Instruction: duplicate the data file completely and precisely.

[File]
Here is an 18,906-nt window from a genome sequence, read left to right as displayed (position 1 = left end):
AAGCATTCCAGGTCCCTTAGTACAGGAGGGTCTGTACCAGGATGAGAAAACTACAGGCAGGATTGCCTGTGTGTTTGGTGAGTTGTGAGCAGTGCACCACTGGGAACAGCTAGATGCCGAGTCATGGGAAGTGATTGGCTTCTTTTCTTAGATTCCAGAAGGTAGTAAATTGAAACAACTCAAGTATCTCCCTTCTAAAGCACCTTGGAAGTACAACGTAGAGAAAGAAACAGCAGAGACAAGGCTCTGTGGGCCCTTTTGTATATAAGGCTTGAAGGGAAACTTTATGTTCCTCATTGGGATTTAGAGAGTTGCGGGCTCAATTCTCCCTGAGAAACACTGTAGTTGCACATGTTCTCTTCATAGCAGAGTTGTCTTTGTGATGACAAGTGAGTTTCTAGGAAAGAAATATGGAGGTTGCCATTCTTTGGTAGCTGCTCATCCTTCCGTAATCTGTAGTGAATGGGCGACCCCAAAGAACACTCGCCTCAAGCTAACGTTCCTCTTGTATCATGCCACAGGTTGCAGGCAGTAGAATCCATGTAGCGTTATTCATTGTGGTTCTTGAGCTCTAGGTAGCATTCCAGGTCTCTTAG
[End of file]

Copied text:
Here is an 18,906-nt window from a genome sequence, read left to right as displayed (position 1 = left end):
AAGCATTCCAGGTCCCTTAGTACAGGAGGGTCTGTACCAGGATGAGAAAACTACAGGCAGGATTGCCTGTGTGTTTGGTGAGTTGTGAGCAGTGCACCACTGGGAACAGCTAGATGCCGAGTCATGGGAAGTGATTGGCTTCTTTTCTTAGATTCCAGAAGGTAGTAAATTGAAACAACTCAAGTATCTCCCTTCTAAAGCACCTTGGAAGTACAACGTAGAGAAAGAAACAGCAGAGACAAGGCTCTGTGGGCCCTTTTGTATATAAGGCTTGAAGGGAAACTTTATGTTCCTCATTGGGATTTAGAGAGTTGCGGGCTCAATTCTCCCTGAGAAACACTGTAGTTGCACATGTTCTCTTCATAGCAGAGTTGTCTTTGTGATGACAAGTGAGTTTCTAGGAAAGAAATATGGAGGTTGCCATTCTTTGGTAGCTGCTCATCCTTCCGTAATCTGTAGTGAATGGGCGACCCCAAAGAACACTCGCCTCAAGCTAACGTTCCTCTTGTATCATGCCACAGGTTGCAGGCAGTAGAATCCATGTAGCGTTATTCATTGTGGTTCTTGAGCTCTAGGTAGCATTCCAGGTCTCTTAG